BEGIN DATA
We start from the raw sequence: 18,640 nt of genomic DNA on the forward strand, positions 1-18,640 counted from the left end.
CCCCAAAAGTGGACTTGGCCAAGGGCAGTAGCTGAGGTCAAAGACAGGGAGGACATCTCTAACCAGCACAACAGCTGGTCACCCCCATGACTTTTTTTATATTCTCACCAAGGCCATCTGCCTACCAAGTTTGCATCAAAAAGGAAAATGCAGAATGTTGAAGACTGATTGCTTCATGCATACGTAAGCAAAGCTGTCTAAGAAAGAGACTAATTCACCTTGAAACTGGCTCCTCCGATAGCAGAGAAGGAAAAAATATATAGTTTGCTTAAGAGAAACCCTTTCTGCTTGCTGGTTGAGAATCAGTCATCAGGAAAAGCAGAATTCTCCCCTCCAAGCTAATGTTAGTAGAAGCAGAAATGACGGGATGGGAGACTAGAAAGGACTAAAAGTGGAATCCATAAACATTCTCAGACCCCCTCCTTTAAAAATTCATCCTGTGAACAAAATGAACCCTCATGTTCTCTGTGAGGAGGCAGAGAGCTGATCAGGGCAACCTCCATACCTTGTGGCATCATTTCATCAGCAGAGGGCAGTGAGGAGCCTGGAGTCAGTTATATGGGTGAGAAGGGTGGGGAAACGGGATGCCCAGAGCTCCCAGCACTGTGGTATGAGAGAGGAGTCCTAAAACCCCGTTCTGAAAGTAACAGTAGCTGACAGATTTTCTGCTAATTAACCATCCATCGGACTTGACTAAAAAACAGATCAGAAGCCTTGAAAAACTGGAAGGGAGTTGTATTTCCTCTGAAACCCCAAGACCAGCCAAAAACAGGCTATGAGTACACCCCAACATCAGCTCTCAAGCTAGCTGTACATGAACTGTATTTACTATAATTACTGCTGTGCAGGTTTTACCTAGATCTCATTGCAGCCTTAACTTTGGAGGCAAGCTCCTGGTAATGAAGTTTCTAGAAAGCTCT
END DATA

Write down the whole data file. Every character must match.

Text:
We start from the raw sequence: 18,640 nt of genomic DNA on the forward strand, positions 1-18,640 counted from the left end.
CCCCAAAAGTGGACTTGGCCAAGGGCAGTAGCTGAGGTCAAAGACAGGGAGGACATCTCTAACCAGCACAACAGCTGGTCACCCCCATGACTTTTTTTATATTCTCACCAAGGCCATCTGCCTACCAAGTTTGCATCAAAAAGGAAAATGCAGAATGTTGAAGACTGATTGCTTCATGCATACGTAAGCAAAGCTGTCTAAGAAAGAGACTAATTCACCTTGAAACTGGCTCCTCCGATAGCAGAGAAGGAAAAAATATATAGTTTGCTTAAGAGAAACCCTTTCTGCTTGCTGGTTGAGAATCAGTCATCAGGAAAAGCAGAATTCTCCCCTCCAAGCTAATGTTAGTAGAAGCAGAAATGACGGGATGGGAGACTAGAAAGGACTAAAAGTGGAATCCATAAACATTCTCAGACCCCCTCCTTTAAAAATTCATCCTGTGAACAAAATGAACCCTCATGTTCTCTGTGAGGAGGCAGAGAGCTGATCAGGGCAACCTCCATACCTTGTGGCATCATTTCATCAGCAGAGGGCAGTGAGGAGCCTGGAGTCAGTTATATGGGTGAGAAGGGTGGGGAAACGGGATGCCCAGAGCTCCCAGCACTGTGGTATGAGAGAGGAGTCCTAAAACCCCGTTCTGAAAGTAACAGTAGCTGACAGATTTTCTGCTAATTAACCATCCATCGGACTTGACTAAAAAACAGATCAGAAGCCTTGAAAAACTGGAAGGGAGTTGTATTTCCTCTGAAACCCCAAGACCAGCCAAAAACAGGCTATGAGTACACCCCAACATCAGCTCTCAAGCTAGCTGTACATGAACTGTATTTACTATAATTACTGCTGTGCAGGTTTTACCTAGATCTCATTGCAGCCTTAACTTTGGAGGCAAGCTCCTGGTAATGAAGTTTCTAGAAAGCTCT